Or have an array of the respective size.
Another thing would be to have
size_t size = 0;
char *p = NULL;
p = malloc(INIT_SIZE * sizeof *p);
if (p == NULL) {
/* Your error handling here */
}
size = INIT_SIZE;

while (1) {
....
if (N > size) {
char *temp = realloc(p, N);
if (temp == NULL) {
/* Your error handling here; p is still valid */
}
p = temp;
size = N;
}
....
free(p);

If you explain what exactly you have in mind, we may be able
to help you better.
Cheers
Michael
--
E-Mail: Mine is an /at/ gmx /dot/ de address.
Jun 2 '06 #5
uhhh yes...

if you reset your pointer to a different area of memory you are
creating the definition of a memory leak...

Jack wrote:
In the following code:

char *p;

while(1){

p = malloc(10*sizeof(*p));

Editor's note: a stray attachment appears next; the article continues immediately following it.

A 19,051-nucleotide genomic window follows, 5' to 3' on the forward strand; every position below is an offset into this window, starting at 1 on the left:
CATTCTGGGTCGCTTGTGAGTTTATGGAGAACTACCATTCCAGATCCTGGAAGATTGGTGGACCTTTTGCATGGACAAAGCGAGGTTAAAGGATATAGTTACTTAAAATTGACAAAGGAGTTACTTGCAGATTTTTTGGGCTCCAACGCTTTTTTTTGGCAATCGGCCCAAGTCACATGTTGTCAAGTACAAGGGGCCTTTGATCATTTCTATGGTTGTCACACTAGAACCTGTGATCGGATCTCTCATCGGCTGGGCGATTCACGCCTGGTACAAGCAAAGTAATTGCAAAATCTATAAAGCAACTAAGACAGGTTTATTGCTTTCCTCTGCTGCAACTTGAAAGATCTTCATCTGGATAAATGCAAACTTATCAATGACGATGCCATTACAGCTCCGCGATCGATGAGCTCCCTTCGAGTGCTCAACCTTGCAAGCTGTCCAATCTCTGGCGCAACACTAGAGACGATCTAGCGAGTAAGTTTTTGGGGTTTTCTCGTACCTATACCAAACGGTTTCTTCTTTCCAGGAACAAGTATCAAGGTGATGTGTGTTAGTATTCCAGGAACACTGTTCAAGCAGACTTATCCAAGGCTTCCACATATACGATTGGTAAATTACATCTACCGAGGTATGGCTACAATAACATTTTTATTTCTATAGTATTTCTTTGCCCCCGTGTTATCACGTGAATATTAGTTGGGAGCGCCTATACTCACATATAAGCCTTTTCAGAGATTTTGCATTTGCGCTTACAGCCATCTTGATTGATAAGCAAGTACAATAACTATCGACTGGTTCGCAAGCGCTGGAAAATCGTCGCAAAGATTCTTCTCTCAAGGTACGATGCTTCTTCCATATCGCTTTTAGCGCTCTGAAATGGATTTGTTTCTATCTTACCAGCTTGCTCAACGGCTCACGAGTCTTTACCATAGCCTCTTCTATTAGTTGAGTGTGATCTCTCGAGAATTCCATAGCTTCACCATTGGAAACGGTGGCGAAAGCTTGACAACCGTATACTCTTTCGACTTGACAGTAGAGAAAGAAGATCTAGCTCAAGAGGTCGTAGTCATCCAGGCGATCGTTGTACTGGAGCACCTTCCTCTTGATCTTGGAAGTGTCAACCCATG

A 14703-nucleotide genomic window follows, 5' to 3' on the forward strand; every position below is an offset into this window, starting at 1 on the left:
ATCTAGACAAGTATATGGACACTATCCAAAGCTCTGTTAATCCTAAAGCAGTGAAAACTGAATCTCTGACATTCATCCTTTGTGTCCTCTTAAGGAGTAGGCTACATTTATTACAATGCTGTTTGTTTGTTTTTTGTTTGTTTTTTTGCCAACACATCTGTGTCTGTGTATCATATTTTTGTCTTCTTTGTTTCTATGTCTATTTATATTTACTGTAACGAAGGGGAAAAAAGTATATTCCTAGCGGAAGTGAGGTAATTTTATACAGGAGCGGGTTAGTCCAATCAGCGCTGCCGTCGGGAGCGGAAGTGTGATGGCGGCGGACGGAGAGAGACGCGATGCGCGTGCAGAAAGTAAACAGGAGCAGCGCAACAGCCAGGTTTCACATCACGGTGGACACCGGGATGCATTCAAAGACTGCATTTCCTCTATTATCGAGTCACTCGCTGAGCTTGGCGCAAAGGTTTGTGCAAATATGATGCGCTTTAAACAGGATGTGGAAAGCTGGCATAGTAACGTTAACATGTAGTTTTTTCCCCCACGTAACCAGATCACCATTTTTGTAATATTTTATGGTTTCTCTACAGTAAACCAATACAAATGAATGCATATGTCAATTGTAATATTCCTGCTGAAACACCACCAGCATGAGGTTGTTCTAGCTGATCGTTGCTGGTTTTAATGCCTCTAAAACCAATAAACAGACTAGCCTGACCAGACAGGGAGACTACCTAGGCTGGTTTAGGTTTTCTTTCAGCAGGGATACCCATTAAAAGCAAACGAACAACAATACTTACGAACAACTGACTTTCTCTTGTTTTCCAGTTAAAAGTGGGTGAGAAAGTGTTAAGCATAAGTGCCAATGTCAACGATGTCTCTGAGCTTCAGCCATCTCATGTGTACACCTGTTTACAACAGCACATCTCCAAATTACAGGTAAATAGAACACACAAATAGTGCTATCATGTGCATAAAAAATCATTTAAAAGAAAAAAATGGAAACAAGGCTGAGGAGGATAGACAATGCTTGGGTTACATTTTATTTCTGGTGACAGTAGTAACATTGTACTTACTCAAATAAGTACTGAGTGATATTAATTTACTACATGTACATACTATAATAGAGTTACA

//Do something with p

}

The while( ) loop keeps allocate memory to p. What will happen?

Should I do as below?

char *p;

while(1){

p = malloc(10*sizeof(*p));

//Do something with p

free(p);
}

Thanks a lot.


Jun 2 '06 #6
Jack posted:

The while( ) loop keeps allocate memory to p. What will happen?

Here's a dynamic allocation exhaustion test for you:
(Unchecked code, likely to contain an error or two:)
typedef struct MemAllocInfo {
struct MemAllocInfo *previous;
} MemAllocInfo;
#include <stdlib.h>

int main(void)
{
MemAllocInfo info = {0};

MemAllocInfo *p_info = &info;

for (;;)
{
MemAllocInfo *tempptr = malloc( sizeof(*tempptr) );

if (!tempptr) break;

tempptr->previous = p_info;

p_info = tempptr;
}
do
{
MemAllocInfo *tempptr = p_info.previous;

free(p_info);

p_info = tempptr;
}
while( p_info );
}
(That code my call "free" on the stack-allocated object...)
-Tomás
Jun 3 '06 #7